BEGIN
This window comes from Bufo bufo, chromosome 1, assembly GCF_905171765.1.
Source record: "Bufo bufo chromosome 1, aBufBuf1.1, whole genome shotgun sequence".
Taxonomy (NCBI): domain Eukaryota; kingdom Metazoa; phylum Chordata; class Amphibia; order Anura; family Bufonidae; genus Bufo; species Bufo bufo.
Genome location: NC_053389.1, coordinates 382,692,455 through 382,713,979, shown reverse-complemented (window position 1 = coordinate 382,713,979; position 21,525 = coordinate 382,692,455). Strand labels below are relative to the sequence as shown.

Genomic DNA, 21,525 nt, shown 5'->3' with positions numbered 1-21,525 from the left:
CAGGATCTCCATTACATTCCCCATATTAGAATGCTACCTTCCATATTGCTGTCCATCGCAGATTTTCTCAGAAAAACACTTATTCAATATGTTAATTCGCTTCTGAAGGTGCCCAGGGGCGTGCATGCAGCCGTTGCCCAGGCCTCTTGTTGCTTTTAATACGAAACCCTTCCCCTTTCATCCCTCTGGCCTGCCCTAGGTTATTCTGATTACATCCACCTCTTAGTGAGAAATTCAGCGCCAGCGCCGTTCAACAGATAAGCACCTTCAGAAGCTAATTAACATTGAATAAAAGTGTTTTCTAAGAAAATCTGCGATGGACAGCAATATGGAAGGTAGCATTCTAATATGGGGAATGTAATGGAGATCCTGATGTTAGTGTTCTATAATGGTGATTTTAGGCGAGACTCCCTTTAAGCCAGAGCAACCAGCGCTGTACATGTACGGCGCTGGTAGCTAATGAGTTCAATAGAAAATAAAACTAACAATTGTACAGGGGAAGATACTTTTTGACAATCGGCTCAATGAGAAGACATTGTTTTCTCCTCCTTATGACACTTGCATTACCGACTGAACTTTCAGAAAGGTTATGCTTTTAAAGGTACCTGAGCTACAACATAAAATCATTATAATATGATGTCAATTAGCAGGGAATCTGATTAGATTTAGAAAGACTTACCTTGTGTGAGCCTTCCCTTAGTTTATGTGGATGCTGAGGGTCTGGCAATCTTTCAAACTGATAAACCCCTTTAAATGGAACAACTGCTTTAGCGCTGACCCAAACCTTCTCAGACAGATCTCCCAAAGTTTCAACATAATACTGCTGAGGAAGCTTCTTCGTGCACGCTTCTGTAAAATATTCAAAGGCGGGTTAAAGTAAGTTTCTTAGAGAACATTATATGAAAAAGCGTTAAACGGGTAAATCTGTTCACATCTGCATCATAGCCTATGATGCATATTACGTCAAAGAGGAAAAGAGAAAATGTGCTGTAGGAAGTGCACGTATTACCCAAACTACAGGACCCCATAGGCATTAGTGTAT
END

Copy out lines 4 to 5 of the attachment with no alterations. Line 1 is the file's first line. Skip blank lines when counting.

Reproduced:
Genome location: NC_053389.1, coordinates 382,692,455 through 382,713,979, shown reverse-complemented (window position 1 = coordinate 382,713,979; position 21,525 = coordinate 382,692,455). Strand labels below are relative to the sequence as shown.

Genomic DNA, 21,525 nt, shown 5'->3' with positions numbered 1-21,525 from the left: